Feelings of worthlessness. Social anxiety. Telephonophobia. A sense of foreshortened life. Cherophobia. Agoraphobia. Nightmares that feel like a portal to hell. Physical numbing. Emotional numbing. Suicidal ideation. Suicidal intent. Low self-esteem. Poor sense of danger. Hypervigilance. Rage. Body aches. Depression. Fatigue. Susceptibility to chemical dependency and addiction. Inability to trust others. Inability to show affection. Inability to receive affection. Extreme isolation. Hallucinations. Fear for loved ones. Tendency to push loved ones away. Expectations of loss. Expectations of harm. Self-harm. Derealization. Depersonalization. Personality dissociation. Flashbacks. Panic attacks. Generalized anxiety. Aggression. Inability to work. Obsession with loss. Fear.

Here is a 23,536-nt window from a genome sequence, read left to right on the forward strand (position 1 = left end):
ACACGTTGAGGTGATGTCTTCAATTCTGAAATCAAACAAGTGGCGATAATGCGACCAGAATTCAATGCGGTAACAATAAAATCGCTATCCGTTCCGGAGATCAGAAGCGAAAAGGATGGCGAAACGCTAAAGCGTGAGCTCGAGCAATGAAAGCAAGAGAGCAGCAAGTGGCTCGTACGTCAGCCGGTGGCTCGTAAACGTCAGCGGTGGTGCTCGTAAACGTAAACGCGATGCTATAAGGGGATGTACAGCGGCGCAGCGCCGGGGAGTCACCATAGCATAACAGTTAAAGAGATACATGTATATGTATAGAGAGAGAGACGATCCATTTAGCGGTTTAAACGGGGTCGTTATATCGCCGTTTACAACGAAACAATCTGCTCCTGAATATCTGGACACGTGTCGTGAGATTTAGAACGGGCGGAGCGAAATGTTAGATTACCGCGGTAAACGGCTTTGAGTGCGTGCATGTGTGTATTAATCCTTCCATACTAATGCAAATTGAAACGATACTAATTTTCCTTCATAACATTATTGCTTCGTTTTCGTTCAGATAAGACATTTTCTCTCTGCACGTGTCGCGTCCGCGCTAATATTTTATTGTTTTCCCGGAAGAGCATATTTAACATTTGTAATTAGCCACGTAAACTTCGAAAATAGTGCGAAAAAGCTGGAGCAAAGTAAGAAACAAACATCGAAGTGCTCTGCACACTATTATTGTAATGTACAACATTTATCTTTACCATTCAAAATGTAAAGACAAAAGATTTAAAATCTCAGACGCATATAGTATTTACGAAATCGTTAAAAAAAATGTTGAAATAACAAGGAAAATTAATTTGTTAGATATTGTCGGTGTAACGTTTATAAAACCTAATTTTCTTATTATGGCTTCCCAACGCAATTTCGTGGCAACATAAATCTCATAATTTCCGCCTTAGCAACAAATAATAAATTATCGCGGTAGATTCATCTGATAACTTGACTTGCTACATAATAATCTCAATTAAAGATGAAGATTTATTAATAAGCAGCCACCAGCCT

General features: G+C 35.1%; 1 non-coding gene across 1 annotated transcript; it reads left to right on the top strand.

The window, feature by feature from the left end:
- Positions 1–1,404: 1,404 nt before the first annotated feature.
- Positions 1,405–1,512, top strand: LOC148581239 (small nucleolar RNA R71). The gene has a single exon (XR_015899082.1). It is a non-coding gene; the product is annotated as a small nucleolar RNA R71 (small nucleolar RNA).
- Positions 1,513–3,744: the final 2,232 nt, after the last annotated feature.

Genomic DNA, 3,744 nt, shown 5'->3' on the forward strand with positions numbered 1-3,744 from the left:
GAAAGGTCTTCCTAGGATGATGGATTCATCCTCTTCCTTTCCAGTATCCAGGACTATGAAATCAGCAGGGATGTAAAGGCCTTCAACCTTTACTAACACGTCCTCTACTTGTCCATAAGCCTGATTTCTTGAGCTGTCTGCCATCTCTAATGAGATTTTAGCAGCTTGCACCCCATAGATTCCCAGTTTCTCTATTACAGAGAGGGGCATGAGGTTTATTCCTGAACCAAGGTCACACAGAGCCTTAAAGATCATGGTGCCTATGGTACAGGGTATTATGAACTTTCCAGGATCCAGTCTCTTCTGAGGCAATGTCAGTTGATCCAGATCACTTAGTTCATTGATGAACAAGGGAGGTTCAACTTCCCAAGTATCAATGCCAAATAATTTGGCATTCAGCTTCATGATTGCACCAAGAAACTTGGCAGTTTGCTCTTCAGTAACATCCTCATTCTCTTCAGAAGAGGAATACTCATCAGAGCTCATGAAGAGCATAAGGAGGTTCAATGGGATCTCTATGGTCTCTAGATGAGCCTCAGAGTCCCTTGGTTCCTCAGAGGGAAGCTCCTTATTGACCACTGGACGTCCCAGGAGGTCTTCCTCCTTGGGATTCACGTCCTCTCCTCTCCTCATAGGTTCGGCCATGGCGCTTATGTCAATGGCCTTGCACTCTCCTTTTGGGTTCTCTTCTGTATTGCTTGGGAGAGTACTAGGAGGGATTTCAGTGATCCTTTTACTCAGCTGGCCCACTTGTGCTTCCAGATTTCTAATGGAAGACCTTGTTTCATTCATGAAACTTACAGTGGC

These are just some of the symptoms of Post-Traumatic Stress Disorder. While not everyone lives with all of these symptoms, many of us live with a lot of them. If you don’t have PTSD, imagine living with just one or two, all the time. Those of us living in the aftermath of trauma have to battle debilitating symptoms on a constant basis. It can’t easily be done alone. We rely on our supports to function. So what happens when all of our supports–or even just a great majority of our supports–fail to come through? That is what has happened to me this past month, so I’m at a great vantage point to talk about it.